(CNN)In these attacks, it's unclear if the victims were targeted or picked at random.
That's a big reason why a trio of package bombs in the heart of Texas has challenged investigators and terrified a city of almost 1 million people.
Here's what we know about the Austin bombings, and the questions that remain unanswered:
What we know
Two people have been killed: The first blast killed 39-year-old Anthony Stephan House on March 2.
The second blast came more than a week later, on Monday morning, and killed 17-year-old Draylen Mason.
The third blast happened around noon Monday and critically injured a 75-year-old woman.
The packages weren't mailed: Instead, they were hand-delivered and left on people's doorsteps, likely overnight.
The cardboard boxes looked mundane: The explosives came in "average-sized delivery boxes, not exceptionally large," Austin police Chief Brian Manley said.
What we don't know
Whether the victims were targeted: "The evidence makes us believe these incidents are related," the police chief said. But he said it's not clear the victims knew each other directly, or if they were specifically targeted.
The Washington Post reported that the families of two victims knew each other. House was the stepson of Freddie Dixon, a former pastor at a historic black church in Austin, the Post said. It said Dixon is friends with the grandfather of the second victim, the teenager killed Monday.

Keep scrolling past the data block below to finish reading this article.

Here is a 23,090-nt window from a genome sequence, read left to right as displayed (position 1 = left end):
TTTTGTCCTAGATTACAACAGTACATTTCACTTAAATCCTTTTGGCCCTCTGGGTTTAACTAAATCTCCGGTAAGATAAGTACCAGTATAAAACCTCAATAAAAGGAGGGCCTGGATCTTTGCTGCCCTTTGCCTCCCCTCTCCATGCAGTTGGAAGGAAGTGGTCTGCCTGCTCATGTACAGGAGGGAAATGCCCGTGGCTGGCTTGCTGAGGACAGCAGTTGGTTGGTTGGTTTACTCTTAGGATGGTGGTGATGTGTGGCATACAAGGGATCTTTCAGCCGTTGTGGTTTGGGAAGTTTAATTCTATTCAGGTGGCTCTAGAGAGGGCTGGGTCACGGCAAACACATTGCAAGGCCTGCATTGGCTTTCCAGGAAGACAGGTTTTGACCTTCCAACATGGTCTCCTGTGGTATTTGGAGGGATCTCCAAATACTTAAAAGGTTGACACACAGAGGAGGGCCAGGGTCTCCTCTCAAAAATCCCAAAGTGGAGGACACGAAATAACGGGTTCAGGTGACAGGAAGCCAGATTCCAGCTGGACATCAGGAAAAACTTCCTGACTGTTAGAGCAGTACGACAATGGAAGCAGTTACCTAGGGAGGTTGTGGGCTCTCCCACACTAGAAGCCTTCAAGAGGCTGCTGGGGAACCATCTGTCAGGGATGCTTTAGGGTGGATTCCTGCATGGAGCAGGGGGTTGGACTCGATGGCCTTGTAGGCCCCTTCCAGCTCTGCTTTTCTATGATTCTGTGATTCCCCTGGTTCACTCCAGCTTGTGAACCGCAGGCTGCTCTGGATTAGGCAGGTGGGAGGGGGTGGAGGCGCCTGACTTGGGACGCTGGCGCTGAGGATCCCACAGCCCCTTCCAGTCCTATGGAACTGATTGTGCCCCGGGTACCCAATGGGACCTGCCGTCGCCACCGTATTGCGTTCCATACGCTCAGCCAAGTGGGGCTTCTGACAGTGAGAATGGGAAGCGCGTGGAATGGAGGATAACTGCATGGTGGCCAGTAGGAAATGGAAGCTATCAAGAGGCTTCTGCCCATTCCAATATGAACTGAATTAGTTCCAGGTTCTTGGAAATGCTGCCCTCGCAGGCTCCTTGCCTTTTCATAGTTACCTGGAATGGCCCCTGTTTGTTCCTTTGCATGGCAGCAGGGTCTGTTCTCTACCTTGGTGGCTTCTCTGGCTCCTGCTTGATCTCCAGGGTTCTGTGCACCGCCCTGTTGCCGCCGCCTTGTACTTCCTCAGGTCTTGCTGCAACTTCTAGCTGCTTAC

Whether that connection played a role remains a mystery.
What types of explosives were used: Police have not detailed what the explosive devices were made from, or what they looked like.
But the chief did say "these are very powerful devices" and "there's a certain level of skill required to move a device like this."
"As you can imagine with a blast like this, the debris field and the evidence really spread over quite a distance, so there's a meticulous process that we go through to collect all that evidence," Manley told CNN affiliate KXAN. "We're using the ATF laboratory to do all the analysis."
A law enforcement source told CNN on Tuesday the same person may have constructed the three devices.
One of the explosive packages was brought indoors and yielded parts that could be reconstructed, according to the law enforcement source. The devices were essentially pipe bombs rigged to explode upon opening, the source said.
What triggered the devices: The devices have exploded at different times after they were discovered.
In the Monday afternoon case, the device exploded immediately after the elderly woman picked up the package.
But in the Monday morning case, a package was brought into the kitchen and opened before it exploded and killed the teen.
What the motive is: The two slain victims were both African-American, and the woman wounded in the third attack is Hispanic. Police have not determined if the attacks are hate crimes but said it's a possibility because of the victims' ethnicities.
What exactly the packages looked like: Authorities haven't said whether the boxes were addressed to anyone specific, or whether there were any other markings.
Who's behind the attacks: So far, no one has claimed responsibility. Texas Gov. Greg Abbott announced a $15,000 reward for information leading to the arrest of the person or persons responsible. A reward of an additional $50,000 was announced Tuesday by Houston ATF, the San Antonio FBI division and Austin Police Department.